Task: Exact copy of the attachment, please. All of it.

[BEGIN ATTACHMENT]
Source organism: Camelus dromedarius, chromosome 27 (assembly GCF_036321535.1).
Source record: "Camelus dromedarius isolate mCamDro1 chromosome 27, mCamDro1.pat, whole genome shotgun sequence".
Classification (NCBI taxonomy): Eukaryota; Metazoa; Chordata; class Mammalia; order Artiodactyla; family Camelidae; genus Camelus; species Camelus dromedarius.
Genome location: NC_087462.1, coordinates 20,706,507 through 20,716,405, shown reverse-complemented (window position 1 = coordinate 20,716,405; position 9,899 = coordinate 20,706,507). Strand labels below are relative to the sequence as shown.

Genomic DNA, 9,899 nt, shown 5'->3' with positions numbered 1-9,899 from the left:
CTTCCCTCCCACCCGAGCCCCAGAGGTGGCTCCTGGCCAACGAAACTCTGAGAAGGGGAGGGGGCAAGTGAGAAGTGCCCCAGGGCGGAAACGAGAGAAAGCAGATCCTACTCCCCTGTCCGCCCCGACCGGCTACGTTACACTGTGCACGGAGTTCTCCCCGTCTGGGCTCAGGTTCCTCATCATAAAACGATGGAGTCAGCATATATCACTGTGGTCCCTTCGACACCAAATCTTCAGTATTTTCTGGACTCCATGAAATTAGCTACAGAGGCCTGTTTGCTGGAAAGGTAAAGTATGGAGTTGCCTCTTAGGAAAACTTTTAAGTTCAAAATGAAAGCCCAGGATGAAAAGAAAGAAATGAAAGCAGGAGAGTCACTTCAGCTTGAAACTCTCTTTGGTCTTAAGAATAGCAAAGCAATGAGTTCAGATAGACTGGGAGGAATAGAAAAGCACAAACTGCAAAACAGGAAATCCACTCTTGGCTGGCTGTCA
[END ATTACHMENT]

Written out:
Source organism: Camelus dromedarius, chromosome 27 (assembly GCF_036321535.1).
Source record: "Camelus dromedarius isolate mCamDro1 chromosome 27, mCamDro1.pat, whole genome shotgun sequence".
Classification (NCBI taxonomy): Eukaryota; Metazoa; Chordata; class Mammalia; order Artiodactyla; family Camelidae; genus Camelus; species Camelus dromedarius.
Genome location: NC_087462.1, coordinates 20,706,507 through 20,716,405, shown reverse-complemented (window position 1 = coordinate 20,716,405; position 9,899 = coordinate 20,706,507). Strand labels below are relative to the sequence as shown.

Genomic DNA, 9,899 nt, shown 5'->3' with positions numbered 1-9,899 from the left:
CTTCCCTCCCACCCGAGCCCCAGAGGTGGCTCCTGGCCAACGAAACTCTGAGAAGGGGAGGGGGCAAGTGAGAAGTGCCCCAGGGCGGAAACGAGAGAAAGCAGATCCTACTCCCCTGTCCGCCCCGACCGGCTACGTTACACTGTGCACGGAGTTCTCCCCGTCTGGGCTCAGGTTCCTCATCATAAAACGATGGAGTCAGCATATATCACTGTGGTCCCTTCGACACCAAATCTTCAGTATTTTCTGGACTCCATGAAATTAGCTACAGAGGCCTGTTTGCTGGAAAGGTAAAGTATGGAGTTGCCTCTTAGGAAAACTTTTAAGTTCAAAATGAAAGCCCAGGATGAAAAGAAAGAAATGAAAGCAGGAGAGTCACTTCAGCTTGAAACTCTCTTTGGTCTTAAGAATAGCAAAGCAATGAGTTCAGATAGACTGGGAGGAATAGAAAAGCACAAACTGCAAAACAGGAAATCCACTCTTGGCTGGCTGTCA